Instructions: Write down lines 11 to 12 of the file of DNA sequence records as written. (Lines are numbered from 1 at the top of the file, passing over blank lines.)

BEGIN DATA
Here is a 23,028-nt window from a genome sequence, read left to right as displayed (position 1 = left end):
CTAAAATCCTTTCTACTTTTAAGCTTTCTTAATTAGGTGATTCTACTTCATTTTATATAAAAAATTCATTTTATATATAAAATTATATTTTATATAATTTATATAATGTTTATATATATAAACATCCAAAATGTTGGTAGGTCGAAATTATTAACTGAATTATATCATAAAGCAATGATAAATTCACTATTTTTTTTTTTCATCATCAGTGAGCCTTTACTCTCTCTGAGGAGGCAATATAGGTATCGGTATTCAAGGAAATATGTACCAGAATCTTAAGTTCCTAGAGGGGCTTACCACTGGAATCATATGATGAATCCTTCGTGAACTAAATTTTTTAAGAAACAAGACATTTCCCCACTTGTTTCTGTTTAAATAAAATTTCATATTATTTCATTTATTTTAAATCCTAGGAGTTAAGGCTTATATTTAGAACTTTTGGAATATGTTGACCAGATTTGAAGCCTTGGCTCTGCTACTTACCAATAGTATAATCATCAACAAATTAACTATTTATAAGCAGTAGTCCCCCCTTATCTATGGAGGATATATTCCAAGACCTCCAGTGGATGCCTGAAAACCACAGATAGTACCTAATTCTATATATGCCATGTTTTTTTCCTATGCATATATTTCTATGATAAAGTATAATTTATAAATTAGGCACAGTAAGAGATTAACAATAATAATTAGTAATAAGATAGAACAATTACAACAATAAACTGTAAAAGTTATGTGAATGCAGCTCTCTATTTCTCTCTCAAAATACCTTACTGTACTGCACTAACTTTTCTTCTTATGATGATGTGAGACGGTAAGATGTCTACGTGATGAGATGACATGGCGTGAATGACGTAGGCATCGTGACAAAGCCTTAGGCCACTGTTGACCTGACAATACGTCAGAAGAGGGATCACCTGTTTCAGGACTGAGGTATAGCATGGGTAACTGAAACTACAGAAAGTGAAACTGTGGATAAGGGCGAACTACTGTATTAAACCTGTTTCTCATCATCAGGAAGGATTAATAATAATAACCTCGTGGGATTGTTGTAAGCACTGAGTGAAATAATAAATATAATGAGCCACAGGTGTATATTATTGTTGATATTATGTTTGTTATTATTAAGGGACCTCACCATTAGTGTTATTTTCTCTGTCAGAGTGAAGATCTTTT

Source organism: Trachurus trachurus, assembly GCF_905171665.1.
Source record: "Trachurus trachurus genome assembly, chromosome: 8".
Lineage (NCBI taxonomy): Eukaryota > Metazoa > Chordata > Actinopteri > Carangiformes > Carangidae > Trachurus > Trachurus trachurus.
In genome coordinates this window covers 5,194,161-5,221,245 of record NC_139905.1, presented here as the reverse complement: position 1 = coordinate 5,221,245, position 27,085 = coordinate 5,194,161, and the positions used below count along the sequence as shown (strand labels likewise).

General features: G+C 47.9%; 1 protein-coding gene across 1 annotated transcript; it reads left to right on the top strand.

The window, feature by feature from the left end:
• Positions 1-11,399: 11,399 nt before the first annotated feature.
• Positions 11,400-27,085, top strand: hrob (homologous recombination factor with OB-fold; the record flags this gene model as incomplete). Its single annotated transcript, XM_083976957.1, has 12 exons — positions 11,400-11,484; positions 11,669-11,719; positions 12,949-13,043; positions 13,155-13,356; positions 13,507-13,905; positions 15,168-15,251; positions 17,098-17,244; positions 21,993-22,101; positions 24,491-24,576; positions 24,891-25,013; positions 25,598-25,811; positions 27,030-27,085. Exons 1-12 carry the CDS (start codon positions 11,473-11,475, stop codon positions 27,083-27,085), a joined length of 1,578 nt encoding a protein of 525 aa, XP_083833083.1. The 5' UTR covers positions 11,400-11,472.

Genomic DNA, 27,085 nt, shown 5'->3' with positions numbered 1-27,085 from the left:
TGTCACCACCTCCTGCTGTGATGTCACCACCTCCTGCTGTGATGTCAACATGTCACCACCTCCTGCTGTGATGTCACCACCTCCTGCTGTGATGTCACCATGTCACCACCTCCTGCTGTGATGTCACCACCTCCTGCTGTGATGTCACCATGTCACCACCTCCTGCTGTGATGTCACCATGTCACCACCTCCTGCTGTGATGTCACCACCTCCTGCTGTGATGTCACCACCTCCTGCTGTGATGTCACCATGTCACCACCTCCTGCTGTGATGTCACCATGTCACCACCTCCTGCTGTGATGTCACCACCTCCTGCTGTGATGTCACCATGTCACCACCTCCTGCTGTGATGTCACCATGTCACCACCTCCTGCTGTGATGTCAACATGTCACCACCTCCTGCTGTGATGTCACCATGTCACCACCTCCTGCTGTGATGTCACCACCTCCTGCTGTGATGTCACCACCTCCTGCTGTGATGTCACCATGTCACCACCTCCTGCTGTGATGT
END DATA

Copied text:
Genomic DNA, 27,085 nt, shown 5'->3' with positions numbered 1-27,085 from the left:
TGTCACCACCTCCTGCTGTGATGTCACCACCTCCTGCTGTGATGTCAACATGTCACCACCTCCTGCTGTGATGTCACCACCTCCTGCTGTGATGTCACCATGTCACCACCTCCTGCTGTGATGTCACCACCTCCTGCTGTGATGTCACCATGTCACCACCTCCTGCTGTGATGTCACCATGTCACCACCTCCTGCTGTGATGTCACCACCTCCTGCTGTGATGTCACCACCTCCTGCTGTGATGTCACCATGTCACCACCTCCTGCTGTGATGTCACCATGTCACCACCTCCTGCTGTGATGTCACCACCTCCTGCTGTGATGTCACCATGTCACCACCTCCTGCTGTGATGTCACCATGTCACCACCTCCTGCTGTGATGTCAACATGTCACCACCTCCTGCTGTGATGTCACCATGTCACCACCTCCTGCTGTGATGTCACCACCTCCTGCTGTGATGTCACCACCTCCTGCTGTGATGTCACCATGTCACCACCTCCTGCTGTGATGT